The question is not so much whether Carson City needs to raise revenue to pay for storm drainage, but how much we will pay and on what basis.
City officials are in the midst of figuring out the best way to institute a fee, so nothing is set in concrete so far, including the two main issues - how much and who pays what.
We believe residents will be willing to pay to protect their property from the catastrophe of floods, but only if they're treated fairly.
That means, first, they must be allowed to vote on any storm-drainage fee.
The worst thing the city could do is simply impose a payment schedule without getting the approval of residents.
Having a vote will ensure the second most-important thing happens: Fees are distributed evenly according to value and risk.
Should the owner of property on the east side of Carson City, in areas that wouldn't flood in 1,000 years, be charged anything near to the cost that west side, canyon-dwelling property owners pay? Of course not.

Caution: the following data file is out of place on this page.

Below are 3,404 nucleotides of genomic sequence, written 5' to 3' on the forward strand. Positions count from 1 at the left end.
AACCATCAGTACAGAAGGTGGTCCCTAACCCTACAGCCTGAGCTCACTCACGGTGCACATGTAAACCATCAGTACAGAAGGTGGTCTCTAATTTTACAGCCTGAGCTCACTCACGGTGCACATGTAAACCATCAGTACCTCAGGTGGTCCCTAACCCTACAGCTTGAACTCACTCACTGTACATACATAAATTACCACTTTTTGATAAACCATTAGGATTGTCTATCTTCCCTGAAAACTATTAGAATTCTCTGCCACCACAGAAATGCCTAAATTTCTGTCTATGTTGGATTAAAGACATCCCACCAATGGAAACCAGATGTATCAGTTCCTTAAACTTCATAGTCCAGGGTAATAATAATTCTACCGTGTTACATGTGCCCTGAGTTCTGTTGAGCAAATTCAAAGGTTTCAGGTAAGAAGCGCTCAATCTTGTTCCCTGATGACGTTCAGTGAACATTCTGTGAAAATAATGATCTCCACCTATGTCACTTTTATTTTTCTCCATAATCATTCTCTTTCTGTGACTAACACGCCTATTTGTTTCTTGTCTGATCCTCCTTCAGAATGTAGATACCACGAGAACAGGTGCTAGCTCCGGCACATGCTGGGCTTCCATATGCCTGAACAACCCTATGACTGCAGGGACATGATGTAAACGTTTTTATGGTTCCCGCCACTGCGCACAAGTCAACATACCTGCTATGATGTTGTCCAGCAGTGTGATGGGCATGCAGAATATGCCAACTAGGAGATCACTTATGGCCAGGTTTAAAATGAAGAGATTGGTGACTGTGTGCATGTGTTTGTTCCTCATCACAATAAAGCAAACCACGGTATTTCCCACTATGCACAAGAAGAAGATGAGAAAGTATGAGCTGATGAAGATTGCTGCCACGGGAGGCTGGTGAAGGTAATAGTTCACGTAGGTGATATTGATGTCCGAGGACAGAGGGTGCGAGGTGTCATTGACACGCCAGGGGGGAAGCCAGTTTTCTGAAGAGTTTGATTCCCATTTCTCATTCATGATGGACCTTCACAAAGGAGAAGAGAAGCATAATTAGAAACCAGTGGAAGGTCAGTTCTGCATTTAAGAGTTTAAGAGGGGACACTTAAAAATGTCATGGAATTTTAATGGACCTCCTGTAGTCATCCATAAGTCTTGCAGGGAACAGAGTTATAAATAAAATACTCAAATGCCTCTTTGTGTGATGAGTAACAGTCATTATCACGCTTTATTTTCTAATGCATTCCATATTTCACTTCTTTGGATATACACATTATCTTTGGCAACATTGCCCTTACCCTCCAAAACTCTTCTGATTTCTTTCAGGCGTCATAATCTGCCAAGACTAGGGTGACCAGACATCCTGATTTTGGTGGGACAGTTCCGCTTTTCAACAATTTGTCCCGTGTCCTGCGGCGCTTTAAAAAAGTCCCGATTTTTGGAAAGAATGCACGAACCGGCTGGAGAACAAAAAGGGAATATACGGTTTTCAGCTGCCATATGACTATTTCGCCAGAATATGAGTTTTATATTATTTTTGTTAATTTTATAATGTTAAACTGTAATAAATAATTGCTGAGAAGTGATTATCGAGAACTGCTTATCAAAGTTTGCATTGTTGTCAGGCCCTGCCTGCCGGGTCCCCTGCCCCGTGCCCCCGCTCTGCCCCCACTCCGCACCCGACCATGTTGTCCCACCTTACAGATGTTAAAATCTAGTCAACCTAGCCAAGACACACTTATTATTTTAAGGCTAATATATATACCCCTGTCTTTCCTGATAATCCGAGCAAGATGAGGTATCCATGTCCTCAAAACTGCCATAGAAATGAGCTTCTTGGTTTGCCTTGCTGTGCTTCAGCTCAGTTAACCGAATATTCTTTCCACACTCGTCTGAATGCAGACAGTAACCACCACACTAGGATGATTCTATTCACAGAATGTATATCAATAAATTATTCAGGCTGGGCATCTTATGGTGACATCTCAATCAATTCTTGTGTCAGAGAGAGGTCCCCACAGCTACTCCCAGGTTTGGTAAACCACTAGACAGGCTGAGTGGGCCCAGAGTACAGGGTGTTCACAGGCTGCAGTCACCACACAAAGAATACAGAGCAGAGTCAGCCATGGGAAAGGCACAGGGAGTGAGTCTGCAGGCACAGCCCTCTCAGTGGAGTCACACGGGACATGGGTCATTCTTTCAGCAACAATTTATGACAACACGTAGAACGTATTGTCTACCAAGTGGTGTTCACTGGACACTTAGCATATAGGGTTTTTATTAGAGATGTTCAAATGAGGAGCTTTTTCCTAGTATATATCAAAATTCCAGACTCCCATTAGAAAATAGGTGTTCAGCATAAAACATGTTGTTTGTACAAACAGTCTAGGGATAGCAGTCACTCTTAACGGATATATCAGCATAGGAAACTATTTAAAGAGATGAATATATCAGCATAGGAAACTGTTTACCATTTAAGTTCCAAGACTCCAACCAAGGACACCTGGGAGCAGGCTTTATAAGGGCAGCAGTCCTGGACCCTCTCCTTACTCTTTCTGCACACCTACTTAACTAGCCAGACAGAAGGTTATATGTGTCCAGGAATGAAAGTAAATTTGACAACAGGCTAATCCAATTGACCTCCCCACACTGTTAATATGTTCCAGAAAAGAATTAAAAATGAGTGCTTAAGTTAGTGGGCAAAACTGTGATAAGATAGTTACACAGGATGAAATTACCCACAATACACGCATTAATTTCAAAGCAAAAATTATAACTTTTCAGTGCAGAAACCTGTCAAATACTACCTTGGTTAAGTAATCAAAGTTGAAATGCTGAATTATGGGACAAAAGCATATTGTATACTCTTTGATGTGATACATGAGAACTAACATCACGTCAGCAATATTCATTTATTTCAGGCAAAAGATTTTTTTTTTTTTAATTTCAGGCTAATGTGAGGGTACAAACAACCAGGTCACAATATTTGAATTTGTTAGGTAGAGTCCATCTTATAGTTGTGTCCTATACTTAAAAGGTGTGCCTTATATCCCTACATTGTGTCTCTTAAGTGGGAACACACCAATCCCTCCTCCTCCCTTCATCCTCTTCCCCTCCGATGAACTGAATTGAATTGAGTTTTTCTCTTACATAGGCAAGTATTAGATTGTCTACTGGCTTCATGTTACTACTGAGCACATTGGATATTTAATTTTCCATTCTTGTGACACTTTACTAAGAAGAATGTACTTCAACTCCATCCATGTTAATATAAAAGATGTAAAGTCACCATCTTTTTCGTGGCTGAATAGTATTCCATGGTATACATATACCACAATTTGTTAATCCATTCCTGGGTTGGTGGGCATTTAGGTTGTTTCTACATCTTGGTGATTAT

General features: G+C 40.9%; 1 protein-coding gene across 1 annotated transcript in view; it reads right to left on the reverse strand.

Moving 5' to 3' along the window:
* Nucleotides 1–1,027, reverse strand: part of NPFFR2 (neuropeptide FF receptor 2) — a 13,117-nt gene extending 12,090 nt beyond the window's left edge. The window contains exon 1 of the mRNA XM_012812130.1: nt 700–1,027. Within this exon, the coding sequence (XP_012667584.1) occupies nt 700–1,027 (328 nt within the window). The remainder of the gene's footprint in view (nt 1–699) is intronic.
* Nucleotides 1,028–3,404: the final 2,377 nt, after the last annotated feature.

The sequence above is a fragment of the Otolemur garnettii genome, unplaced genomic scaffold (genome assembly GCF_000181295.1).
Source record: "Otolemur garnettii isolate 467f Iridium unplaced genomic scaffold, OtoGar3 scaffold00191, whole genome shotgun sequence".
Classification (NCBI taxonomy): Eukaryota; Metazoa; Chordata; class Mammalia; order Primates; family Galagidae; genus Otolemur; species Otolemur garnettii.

Fire districts realize the difference in risk to homes in the wooded hills of the Sierra Nevada and those sitting in the treeless desert. So should a storm-drainage utility.
The same argument holds true for the value of property. Fees should be based, like property taxes, on the value of the land and improvements.
While it may be unnecessarily cumbersome to set up a drainage-control district, Carson City officials should approach the issue with the same kind of process in mind.
Get the votes. Charge according to risk and value. Be specific about the projects that the money would fund.
With those concerns sufficiently addressed, residents will be able to support a storm-drainage program that will protect their homes, families and businesses.